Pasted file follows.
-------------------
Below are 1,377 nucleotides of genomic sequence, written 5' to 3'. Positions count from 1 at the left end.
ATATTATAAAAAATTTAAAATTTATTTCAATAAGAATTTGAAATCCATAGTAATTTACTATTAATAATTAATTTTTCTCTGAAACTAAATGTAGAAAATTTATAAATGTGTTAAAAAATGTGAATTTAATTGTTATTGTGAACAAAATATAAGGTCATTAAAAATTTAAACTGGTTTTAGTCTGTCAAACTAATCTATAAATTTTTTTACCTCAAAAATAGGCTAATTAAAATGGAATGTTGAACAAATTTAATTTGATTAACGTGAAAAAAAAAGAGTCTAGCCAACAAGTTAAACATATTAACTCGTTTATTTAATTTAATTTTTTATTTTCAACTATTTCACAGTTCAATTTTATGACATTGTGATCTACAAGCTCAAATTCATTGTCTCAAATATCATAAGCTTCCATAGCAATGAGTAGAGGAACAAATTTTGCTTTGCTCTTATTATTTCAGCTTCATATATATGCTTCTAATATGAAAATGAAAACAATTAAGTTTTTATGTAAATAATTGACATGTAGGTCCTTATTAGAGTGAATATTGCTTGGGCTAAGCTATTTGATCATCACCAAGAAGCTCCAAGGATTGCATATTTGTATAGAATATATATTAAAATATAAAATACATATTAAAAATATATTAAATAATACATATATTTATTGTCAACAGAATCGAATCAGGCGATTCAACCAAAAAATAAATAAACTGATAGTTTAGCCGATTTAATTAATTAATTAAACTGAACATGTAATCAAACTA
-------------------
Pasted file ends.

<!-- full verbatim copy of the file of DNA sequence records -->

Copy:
Below are 1,377 nucleotides of genomic sequence, written 5' to 3'. Positions count from 1 at the left end.
ATATTATAAAAAATTTAAAATTTATTTCAATAAGAATTTGAAATCCATAGTAATTTACTATTAATAATTAATTTTTCTCTGAAACTAAATGTAGAAAATTTATAAATGTGTTAAAAAATGTGAATTTAATTGTTATTGTGAACAAAATATAAGGTCATTAAAAATTTAAACTGGTTTTAGTCTGTCAAACTAATCTATAAATTTTTTTACCTCAAAAATAGGCTAATTAAAATGGAATGTTGAACAAATTTAATTTGATTAACGTGAAAAAAAAAGAGTCTAGCCAACAAGTTAAACATATTAACTCGTTTATTTAATTTAATTTTTTATTTTCAACTATTTCACAGTTCAATTTTATGACATTGTGATCTACAAGCTCAAATTCATTGTCTCAAATATCATAAGCTTCCATAGCAATGAGTAGAGGAACAAATTTTGCTTTGCTCTTATTATTTCAGCTTCATATATATGCTTCTAATATGAAAATGAAAACAATTAAGTTTTTATGTAAATAATTGACATGTAGGTCCTTATTAGAGTGAATATTGCTTGGGCTAAGCTATTTGATCATCACCAAGAAGCTCCAAGGATTGCATATTTGTATAGAATATATATTAAAATATAAAATACATATTAAAAATATATTAAATAATACATATATTTATTGTCAACAGAATCGAATCAGGCGATTCAACCAAAAAATAAATAAACTGATAGTTTAGCCGATTTAATTAATTAATTAAACTGAACATGTAATCAAACTA